WWII vet who nearly got evicted gets canopy and can now smoke outside his apartment

World War II veteran Andy Nowicki smokes a cigarette near a new structure built so he could smoke while protected from the elements.The World War II veteran of Newington can now smoke outside of his apartment. This time with a canopy over his head.

The WWII veteran made it to the news when he nearly got evicted for breaking the smoking policy of housing authorities of the complex.

After a long legal battle, the veteran grabs the attention of the media once again. This time, his name is all over the news for getting a canopy outside his apartment so he can get cover from the elements while he smokes.

Andy Nowicki, now 90 years old, also gets to keep his apartment. In a settlement last September, Nowicki was allowed to remain in his residence in Cedar Village as long as he complies with the smoking policy of the complex.

Nowicki and his wife who suffers from Alzheimer’s disease nearly got kicked out because of his habit of smoking outside his house in the breezeway. He was informed last summer by housing authorities to move out because his smoking caused disturbance to neighbors.

He picked up the habit during the World War II when Uncle Sam issued free cigarettes to soldiers. For 70 years, he went into a cycle of smoking to quitting to smoking again until he gave in to the habit.

He claimed that he cannot smoke at least ten feet from the building, the designated smoking area. He had difficulty in walking due to old war injuries and old age. Andy Nowicki is disabled and relies on his motorized wheelchair for mobility.

As part of the settlement, Nowicki must comply to the smoking policy. The housing authorities, in turn, will make sure that Nowicki can easily access the outside of the breezeway. A canopy was installed last week to serve as cover for Mr. Nowicki when he smokes outside during inclement weather.

“It’s great. Look at the beautiful job they did. It’s gorgeous,” said Nowicki gratefully.

Out of consideration for Nowicki’s condition, authorities are to make the complex handicap-friendly including with the building of the awning.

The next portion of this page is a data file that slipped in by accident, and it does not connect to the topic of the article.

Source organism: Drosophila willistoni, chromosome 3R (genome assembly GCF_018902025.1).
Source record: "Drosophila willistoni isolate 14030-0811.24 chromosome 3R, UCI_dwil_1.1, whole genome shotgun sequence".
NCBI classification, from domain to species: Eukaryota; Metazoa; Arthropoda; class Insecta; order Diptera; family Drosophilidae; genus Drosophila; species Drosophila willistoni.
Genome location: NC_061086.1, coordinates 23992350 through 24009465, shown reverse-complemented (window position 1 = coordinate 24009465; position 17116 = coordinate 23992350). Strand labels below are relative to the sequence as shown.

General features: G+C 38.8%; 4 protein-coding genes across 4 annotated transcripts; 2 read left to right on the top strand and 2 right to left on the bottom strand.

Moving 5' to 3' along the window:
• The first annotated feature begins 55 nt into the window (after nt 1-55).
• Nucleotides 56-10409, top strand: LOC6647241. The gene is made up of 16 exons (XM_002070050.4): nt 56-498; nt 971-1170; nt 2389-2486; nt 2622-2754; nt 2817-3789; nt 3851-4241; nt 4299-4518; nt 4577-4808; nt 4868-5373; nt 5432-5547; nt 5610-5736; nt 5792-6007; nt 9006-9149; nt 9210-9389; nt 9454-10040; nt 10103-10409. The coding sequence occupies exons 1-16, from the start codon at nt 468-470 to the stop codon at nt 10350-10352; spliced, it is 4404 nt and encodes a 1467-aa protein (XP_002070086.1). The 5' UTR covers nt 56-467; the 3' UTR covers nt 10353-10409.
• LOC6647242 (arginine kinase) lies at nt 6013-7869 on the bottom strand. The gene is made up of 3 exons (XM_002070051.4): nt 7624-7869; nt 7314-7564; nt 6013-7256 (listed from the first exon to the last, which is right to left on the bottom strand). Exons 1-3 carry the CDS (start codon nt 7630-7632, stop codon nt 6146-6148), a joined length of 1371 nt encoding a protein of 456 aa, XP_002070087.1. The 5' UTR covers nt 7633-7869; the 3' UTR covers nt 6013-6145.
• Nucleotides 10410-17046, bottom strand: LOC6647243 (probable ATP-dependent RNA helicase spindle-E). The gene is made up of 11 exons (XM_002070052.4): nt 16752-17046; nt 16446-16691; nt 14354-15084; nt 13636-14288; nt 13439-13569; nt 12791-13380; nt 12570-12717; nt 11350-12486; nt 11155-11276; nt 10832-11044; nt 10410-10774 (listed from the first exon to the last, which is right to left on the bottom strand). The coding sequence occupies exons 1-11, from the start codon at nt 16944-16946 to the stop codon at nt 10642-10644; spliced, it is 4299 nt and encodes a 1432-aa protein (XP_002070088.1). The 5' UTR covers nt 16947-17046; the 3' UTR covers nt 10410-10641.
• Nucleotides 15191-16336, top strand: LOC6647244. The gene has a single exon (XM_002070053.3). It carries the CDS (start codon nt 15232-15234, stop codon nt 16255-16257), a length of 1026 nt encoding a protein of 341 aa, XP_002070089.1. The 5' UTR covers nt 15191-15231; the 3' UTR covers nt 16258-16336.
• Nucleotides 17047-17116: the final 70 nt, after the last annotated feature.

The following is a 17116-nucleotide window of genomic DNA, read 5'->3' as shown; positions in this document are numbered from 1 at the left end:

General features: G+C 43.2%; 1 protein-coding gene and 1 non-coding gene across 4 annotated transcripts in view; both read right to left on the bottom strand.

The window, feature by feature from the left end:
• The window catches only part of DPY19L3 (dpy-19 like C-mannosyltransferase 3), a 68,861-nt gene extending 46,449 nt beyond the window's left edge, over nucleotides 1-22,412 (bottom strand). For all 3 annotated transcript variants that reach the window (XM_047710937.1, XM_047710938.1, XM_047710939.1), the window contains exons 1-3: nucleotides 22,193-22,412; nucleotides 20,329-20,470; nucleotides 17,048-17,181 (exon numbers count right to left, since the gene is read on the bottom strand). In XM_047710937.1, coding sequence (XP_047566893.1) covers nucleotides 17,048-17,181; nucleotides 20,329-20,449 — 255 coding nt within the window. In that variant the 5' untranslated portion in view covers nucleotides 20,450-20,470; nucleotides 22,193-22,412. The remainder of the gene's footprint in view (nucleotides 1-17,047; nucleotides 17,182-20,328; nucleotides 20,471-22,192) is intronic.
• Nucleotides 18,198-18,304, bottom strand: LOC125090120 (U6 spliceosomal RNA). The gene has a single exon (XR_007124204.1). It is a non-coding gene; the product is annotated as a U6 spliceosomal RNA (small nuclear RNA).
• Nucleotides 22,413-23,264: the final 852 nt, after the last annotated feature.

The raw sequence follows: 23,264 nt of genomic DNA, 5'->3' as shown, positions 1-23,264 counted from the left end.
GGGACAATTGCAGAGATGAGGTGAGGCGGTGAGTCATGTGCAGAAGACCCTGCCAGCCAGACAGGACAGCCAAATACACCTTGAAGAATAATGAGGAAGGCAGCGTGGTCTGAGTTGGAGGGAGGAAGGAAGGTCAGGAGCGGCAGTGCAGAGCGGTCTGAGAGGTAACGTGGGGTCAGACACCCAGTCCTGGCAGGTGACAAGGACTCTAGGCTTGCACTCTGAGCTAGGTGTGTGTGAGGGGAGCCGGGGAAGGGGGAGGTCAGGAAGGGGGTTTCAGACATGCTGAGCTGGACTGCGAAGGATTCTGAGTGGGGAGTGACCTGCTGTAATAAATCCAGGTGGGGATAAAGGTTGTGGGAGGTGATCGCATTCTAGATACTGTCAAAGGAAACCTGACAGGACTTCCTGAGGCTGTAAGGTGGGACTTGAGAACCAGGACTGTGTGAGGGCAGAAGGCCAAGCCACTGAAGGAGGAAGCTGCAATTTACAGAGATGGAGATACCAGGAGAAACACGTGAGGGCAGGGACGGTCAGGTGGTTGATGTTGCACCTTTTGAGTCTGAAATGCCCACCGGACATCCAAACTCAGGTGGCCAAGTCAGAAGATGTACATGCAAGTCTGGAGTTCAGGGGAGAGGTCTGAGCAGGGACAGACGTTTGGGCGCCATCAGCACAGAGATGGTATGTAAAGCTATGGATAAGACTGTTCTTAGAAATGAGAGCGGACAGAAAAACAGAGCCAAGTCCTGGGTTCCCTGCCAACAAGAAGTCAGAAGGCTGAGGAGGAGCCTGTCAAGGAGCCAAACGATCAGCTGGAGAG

The Fox CT reports that the canopy was constructed from materials donated by the Connecticut Department of Veterans Affairs. The labor for the construction was also made free-of-charge.

“Cal Caldarella, a builder in Old Saybrook, called me up and offered to put the new roof on for free because his father was a World War II vet. He read about it. He wanted to help Mr. Nowicki,” said Senator Paul Doyle who also offered his legal services to Nowicki.

“What this man did, for our country and to be subjected to the type of situation he was, at his age, with an ill wife, bothered me,” said Caldarella. Caldarella is the owner of the MDC Coroporation which is a general contractor for houses in Old Saybrook.

The labor for the construction of the awning was volunteered by Caldarella’s crew. It took three crew around ten hours to construct the canopy. The roofing was their gift to the veteran, a humble tribute for the World War II veteran as for Caldarella and his crew.

“It was one way of giving back to a veteran, first hand, who was in need. And, that just feels so good,” said Caldarella.

Another part of the deal between the WWII veteran and the Newington Housing Authority states that the Nowicki’s have the option of moving into a new housing unit that is more fully handicap-accessible as soon as it becomes available.



Siegphyl is one of the authors writing for WAR HISTORY ONLINE